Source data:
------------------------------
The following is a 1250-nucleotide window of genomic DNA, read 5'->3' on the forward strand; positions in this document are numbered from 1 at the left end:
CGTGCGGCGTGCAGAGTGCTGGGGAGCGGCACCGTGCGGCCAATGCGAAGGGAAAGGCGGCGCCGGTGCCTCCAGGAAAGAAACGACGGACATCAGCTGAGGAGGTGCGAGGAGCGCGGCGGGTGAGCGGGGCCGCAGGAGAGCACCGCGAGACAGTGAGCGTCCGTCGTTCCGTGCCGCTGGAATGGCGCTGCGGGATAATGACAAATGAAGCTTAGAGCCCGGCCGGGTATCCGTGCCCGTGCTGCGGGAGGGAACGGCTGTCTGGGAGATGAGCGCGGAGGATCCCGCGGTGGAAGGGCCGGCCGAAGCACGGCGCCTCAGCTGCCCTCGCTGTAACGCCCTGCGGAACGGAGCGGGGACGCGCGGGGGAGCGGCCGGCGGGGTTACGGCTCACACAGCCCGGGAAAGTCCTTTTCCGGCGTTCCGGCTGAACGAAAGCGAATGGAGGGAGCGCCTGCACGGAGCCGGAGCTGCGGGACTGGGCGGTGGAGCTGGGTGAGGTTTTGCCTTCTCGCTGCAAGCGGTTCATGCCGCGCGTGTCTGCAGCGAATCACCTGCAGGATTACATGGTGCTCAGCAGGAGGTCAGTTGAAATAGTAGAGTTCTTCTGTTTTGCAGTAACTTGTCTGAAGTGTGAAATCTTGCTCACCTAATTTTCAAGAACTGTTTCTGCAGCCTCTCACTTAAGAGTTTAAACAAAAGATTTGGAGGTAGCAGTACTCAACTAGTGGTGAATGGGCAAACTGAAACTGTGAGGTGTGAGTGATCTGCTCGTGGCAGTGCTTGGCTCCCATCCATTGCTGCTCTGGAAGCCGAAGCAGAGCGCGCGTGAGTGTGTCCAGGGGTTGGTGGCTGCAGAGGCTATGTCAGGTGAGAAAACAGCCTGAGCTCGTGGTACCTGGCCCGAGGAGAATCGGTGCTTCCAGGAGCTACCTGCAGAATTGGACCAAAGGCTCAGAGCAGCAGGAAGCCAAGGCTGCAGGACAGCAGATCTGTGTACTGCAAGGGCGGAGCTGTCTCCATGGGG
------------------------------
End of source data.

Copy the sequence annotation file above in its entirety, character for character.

The following is a 1250-nucleotide window of genomic DNA, read 5'->3' on the forward strand; positions in this document are numbered from 1 at the left end:
CGTGCGGCGTGCAGAGTGCTGGGGAGCGGCACCGTGCGGCCAATGCGAAGGGAAAGGCGGCGCCGGTGCCTCCAGGAAAGAAACGACGGACATCAGCTGAGGAGGTGCGAGGAGCGCGGCGGGTGAGCGGGGCCGCAGGAGAGCACCGCGAGACAGTGAGCGTCCGTCGTTCCGTGCCGCTGGAATGGCGCTGCGGGATAATGACAAATGAAGCTTAGAGCCCGGCCGGGTATCCGTGCCCGTGCTGCGGGAGGGAACGGCTGTCTGGGAGATGAGCGCGGAGGATCCCGCGGTGGAAGGGCCGGCCGAAGCACGGCGCCTCAGCTGCCCTCGCTGTAACGCCCTGCGGAACGGAGCGGGGACGCGCGGGGGAGCGGCCGGCGGGGTTACGGCTCACACAGCCCGGGAAAGTCCTTTTCCGGCGTTCCGGCTGAACGAAAGCGAATGGAGGGAGCGCCTGCACGGAGCCGGAGCTGCGGGACTGGGCGGTGGAGCTGGGTGAGGTTTTGCCTTCTCGCTGCAAGCGGTTCATGCCGCGCGTGTCTGCAGCGAATCACCTGCAGGATTACATGGTGCTCAGCAGGAGGTCAGTTGAAATAGTAGAGTTCTTCTGTTTTGCAGTAACTTGTCTGAAGTGTGAAATCTTGCTCACCTAATTTTCAAGAACTGTTTCTGCAGCCTCTCACTTAAGAGTTTAAACAAAAGATTTGGAGGTAGCAGTACTCAACTAGTGGTGAATGGGCAAACTGAAACTGTGAGGTGTGAGTGATCTGCTCGTGGCAGTGCTTGGCTCCCATCCATTGCTGCTCTGGAAGCCGAAGCAGAGCGCGCGTGAGTGTGTCCAGGGGTTGGTGGCTGCAGAGGCTATGTCAGGTGAGAAAACAGCCTGAGCTCGTGGTACCTGGCCCGAGGAGAATCGGTGCTTCCAGGAGCTACCTGCAGAATTGGACCAAAGGCTCAGAGCAGCAGGAAGCCAAGGCTGCAGGACAGCAGATCTGTGTACTGCAAGGGCGGAGCTGTCTCCATGGGG